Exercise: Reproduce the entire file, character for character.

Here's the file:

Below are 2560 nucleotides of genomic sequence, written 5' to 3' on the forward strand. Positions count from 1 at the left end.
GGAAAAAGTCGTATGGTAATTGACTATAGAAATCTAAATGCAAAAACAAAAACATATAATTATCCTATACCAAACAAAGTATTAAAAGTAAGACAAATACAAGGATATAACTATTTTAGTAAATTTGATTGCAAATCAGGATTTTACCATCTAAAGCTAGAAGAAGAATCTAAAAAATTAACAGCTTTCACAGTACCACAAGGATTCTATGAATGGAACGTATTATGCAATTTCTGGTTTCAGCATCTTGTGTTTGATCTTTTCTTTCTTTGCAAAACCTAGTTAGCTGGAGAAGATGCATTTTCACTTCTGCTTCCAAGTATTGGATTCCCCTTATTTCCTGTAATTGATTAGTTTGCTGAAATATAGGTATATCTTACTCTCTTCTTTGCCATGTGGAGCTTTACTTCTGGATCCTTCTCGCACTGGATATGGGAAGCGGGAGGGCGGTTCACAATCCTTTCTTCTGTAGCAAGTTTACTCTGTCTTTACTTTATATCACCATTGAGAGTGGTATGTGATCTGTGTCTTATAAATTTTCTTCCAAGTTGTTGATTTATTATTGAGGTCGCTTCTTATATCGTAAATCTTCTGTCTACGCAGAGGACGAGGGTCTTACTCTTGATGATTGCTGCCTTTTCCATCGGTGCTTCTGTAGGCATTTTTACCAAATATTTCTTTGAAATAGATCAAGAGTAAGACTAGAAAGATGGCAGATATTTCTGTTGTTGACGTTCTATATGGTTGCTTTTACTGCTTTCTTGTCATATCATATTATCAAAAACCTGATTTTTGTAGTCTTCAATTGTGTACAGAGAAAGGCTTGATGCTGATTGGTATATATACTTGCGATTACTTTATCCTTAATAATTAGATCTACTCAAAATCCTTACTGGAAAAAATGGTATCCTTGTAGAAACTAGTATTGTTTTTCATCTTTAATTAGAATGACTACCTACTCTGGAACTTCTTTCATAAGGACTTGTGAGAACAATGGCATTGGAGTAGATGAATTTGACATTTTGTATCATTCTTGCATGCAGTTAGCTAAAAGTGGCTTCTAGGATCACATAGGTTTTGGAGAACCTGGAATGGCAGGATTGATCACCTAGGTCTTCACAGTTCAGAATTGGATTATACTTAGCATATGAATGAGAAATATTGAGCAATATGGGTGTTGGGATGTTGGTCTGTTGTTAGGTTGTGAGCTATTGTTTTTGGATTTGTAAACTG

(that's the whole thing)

Below are 2560 nucleotides of genomic sequence, written 5' to 3' on the forward strand. Positions count from 1 at the left end.
GGAAAAAGTCGTATGGTAATTGACTATAGAAATCTAAATGCAAAAACAAAAACATATAATTATCCTATACCAAACAAAGTATTAAAAGTAAGACAAATACAAGGATATAACTATTTTAGTAAATTTGATTGCAAATCAGGATTTTACCATCTAAAGCTAGAAGAAGAATCTAAAAAATTAACAGCTTTCACAGTACCACAAGGATTCTATGAATGGAACGTATTATGCAATTTCTGGTTTCAGCATCTTGTGTTTGATCTTTTCTTTCTTTGCAAAACCTAGTTAGCTGGAGAAGATGCATTTTCACTTCTGCTTCCAAGTATTGGATTCCCCTTATTTCCTGTAATTGATTAGTTTGCTGAAATATAGGTATATCTTACTCTCTTCTTTGCCATGTGGAGCTTTACTTCTGGATCCTTCTCGCACTGGATATGGGAAGCGGGAGGGCGGTTCACAATCCTTTCTTCTGTAGCAAGTTTACTCTGTCTTTACTTTATATCACCATTGAGAGTGGTATGTGATCTGTGTCTTATAAATTTTCTTCCAAGTTGTTGATTTATTATTGAGGTCGCTTCTTATATCGTAAATCTTCTGTCTACGCAGAGGACGAGGGTCTTACTCTTGATGATTGCTGCCTTTTCCATCGGTGCTTCTGTAGGCATTTTTACCAAATATTTCTTTGAAATAGATCAAGAGTAAGACTAGAAAGATGGCAGATATTTCTGTTGTTGACGTTCTATATGGTTGCTTTTACTGCTTTCTTGTCATATCATATTATCAAAAACCTGATTTTTGTAGTCTTCAATTGTGTACAGAGAAAGGCTTGATGCTGATTGGTATATATACTTGCGATTACTTTATCCTTAATAATTAGATCTACTCAAAATCCTTACTGGAAAAAATGGTATCCTTGTAGAAACTAGTATTGTTTTTCATCTTTAATTAGAATGACTACCTACTCTGGAACTTCTTTCATAAGGACTTGTGAGAACAATGGCATTGGAGTAGATGAATTTGACATTTTGTATCATTCTTGCATGCAGTTAGCTAAAAGTGGCTTCTAGGATCACATAGGTTTTGGAGAACCTGGAATGGCAGGATTGATCACCTAGGTCTTCACAGTTCAGAATTGGATTATACTTAGCATATGAATGAGAAATATTGAGCAATATGGGTGTTGGGATGTTGGTCTGTTGTTAGGTTGTGAGCTATTGTTTTTGGATTTGTAAACTG